by Myra Goodman
In a recent post I promised I would share with you my favorite granola recipe ~ and here it is!
I was first introduced to this deliciousness by a friend of mine, and had asked her to send me the recipe. I do not recall how long I had waited, but being the impatient person I am, I ran down to the bookstore and purchased the book myself; and a great purchase it was!
Homemade granola is superior to any store-bought and is so very easy to make. Once you do make your own, you won't want to buy it again.
I have made Ina Garten's granola recipe and I like the idea of adding additional dried fruit, but I felt it was lacking something. Don't get me wrong - it's good. I just had this recipe to compare it to and I really liked the dimension the orange zest lends to the granola; and I prefer the addition of the brown sugar over sweetened coconut.
This round I have added dried figs, apricots, and cherries in addition to the lone cranberries called for in the recipe - it's good both ways. That is one of the pleasures of making your own, you can customize it to fit your individual tastes.
Yes, I did eventually receive the recipe from my friend. I think I had made this a couple of times by the time she sent it to me - it's that good.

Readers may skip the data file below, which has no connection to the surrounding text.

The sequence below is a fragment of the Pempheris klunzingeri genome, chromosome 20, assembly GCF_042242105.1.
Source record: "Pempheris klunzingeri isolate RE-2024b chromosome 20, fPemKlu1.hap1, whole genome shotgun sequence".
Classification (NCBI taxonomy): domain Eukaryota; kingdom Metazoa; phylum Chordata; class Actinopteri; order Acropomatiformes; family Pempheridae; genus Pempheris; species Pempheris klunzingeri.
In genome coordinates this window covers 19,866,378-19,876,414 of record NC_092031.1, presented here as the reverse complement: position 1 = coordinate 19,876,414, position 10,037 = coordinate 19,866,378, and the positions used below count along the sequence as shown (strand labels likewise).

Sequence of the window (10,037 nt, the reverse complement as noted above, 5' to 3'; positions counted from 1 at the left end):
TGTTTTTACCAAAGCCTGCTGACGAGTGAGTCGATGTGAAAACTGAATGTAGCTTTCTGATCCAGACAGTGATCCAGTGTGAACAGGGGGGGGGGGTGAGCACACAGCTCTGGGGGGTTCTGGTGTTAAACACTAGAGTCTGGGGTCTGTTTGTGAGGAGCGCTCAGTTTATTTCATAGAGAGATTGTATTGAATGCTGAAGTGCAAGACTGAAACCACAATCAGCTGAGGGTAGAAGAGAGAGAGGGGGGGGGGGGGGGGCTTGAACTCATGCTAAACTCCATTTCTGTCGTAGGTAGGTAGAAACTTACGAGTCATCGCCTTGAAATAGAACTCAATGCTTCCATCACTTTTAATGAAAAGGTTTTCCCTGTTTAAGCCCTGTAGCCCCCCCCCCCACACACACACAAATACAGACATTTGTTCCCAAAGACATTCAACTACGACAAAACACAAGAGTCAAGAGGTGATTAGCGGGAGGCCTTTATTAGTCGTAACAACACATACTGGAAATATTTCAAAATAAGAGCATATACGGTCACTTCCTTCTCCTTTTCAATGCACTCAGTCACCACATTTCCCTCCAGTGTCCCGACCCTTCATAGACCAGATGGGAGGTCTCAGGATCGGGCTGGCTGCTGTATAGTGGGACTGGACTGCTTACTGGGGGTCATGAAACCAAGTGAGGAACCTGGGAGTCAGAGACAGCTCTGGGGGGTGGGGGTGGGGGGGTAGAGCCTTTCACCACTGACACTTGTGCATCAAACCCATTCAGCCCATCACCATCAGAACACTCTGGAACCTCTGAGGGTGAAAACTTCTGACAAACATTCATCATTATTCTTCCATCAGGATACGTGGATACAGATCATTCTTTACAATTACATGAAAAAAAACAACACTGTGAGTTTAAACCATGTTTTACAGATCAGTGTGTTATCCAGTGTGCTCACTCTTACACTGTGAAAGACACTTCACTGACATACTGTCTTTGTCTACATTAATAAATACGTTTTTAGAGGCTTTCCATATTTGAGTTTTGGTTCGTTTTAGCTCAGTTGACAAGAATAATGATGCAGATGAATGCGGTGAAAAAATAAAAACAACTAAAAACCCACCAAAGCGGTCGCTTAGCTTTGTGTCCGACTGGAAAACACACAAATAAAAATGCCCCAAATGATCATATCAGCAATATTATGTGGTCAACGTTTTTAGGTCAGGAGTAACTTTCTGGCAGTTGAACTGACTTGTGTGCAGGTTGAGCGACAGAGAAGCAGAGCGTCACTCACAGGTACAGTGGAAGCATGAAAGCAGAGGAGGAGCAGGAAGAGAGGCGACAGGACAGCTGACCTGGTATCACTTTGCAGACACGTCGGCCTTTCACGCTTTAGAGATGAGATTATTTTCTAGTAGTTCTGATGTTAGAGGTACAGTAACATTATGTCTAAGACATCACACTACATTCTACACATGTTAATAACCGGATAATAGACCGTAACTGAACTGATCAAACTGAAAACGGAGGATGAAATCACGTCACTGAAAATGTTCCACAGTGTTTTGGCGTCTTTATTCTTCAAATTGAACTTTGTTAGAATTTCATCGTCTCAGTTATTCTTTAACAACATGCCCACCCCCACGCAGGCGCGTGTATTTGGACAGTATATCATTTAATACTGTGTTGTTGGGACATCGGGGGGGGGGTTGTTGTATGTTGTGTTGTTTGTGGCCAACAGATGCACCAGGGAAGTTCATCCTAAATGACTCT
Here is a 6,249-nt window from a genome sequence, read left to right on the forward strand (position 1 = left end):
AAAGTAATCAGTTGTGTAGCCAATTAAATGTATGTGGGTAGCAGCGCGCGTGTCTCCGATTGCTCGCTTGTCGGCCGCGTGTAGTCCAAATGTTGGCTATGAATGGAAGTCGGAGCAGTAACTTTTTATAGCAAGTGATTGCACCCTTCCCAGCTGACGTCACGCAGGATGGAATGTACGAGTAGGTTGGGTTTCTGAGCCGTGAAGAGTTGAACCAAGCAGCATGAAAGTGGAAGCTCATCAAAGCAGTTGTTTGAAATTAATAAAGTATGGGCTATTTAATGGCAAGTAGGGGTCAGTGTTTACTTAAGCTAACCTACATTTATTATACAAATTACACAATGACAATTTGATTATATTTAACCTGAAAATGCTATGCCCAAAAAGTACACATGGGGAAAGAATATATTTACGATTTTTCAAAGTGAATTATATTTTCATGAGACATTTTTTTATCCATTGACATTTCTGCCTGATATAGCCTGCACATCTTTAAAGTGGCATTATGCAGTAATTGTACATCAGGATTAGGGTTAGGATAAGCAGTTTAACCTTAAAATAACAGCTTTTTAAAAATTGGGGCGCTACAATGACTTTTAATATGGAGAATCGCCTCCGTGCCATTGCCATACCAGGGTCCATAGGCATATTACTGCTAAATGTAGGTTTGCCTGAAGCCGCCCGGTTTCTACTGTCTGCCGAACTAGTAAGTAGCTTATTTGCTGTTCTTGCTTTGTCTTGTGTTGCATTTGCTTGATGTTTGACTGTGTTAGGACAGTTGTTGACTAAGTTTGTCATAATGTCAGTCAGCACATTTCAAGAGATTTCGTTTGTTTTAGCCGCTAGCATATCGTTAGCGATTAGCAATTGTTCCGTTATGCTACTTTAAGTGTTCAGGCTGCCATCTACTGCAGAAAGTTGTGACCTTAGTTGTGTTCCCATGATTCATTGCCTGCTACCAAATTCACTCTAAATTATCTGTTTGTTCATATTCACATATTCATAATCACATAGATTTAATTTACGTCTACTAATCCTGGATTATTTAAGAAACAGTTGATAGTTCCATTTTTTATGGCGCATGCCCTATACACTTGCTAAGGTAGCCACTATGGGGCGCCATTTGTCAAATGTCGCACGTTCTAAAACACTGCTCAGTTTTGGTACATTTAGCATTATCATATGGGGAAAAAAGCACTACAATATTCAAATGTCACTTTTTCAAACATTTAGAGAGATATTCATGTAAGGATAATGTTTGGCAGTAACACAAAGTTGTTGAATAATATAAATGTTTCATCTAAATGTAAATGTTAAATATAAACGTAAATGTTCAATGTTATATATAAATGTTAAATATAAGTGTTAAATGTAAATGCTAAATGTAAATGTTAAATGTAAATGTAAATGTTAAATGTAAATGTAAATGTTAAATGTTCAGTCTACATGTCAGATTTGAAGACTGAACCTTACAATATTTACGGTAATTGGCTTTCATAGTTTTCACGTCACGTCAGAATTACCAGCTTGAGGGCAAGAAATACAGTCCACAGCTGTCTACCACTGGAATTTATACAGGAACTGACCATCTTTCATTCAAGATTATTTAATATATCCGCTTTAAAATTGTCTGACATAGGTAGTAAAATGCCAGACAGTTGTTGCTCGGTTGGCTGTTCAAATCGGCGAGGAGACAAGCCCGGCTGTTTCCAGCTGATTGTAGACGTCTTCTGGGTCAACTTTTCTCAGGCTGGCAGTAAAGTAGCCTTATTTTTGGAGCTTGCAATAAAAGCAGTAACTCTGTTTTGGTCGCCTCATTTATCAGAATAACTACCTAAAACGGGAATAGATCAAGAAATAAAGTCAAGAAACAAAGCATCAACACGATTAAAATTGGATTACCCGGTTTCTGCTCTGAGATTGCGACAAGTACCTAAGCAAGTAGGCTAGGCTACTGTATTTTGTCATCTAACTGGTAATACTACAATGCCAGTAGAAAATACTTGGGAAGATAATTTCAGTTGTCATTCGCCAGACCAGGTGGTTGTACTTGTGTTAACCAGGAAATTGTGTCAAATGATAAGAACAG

Success meter (1-3): 3
Stir to combine.
Add wet ingredients.
Place on rimmed cookie sheet and bake.
Cool completely before adding dried fruit.
Once cooled, add cranberries and/or other dried fruits of your choosing.
I like to keep mine in the pantry alongside some Dixie cups..
.. for a quick scoop and go!
Makes for a great snack while hiking!
Cranberry Pecan Granola
Makes about 8 cups
4 ½ (18oz.) cups old-fashioned oats (not instant)
1 ½ cups coarsely chopped pecans
½ cup shelled raw, unsalted pumpkin seeds
1 cup firmly packed brown sugar
2 Tbl. Dried orange peel, or finely grated zest of 2 oranges
½ cup canola oil
¼ cup maple syrup, preferably Grade A Dark Amber
1 cup dried sweetened cranberries
1. Position rack in the center of the oven and preheat the oven to 325°F.
2. Place the oats, pecans, pumpkin seeds, brown sugar, and dried orange peel in a large bowl and stir to combine.
3. Place the oil, maple syrup, and ½ cup of water in a small bowl and whisk to combine. Pour the oil mixture over the oat mixture and stir to combine.
4. Spread the granola on a roughly 12 by 17-inch rimmed baking sheet. Bake the granola until it begins to brown, about 25 minutes, then stir it with a flat spatula. Let the granola continue to bake until it is golden brown, dry, and fragrant, 30 to 35 minutes longer. Stir the granola at least once more as it bakes and watch it carefully during the final minutes because it can burn easily.
5. Place the baking sheet on a cooling rack and let the granola cool completely. Add the cranberries and stir to combine. Transfer the granola to an airtight container. It can be stored at room temperature for up to 1 month or frozen for up to 3 months.
Food to Live By/Myra Goodman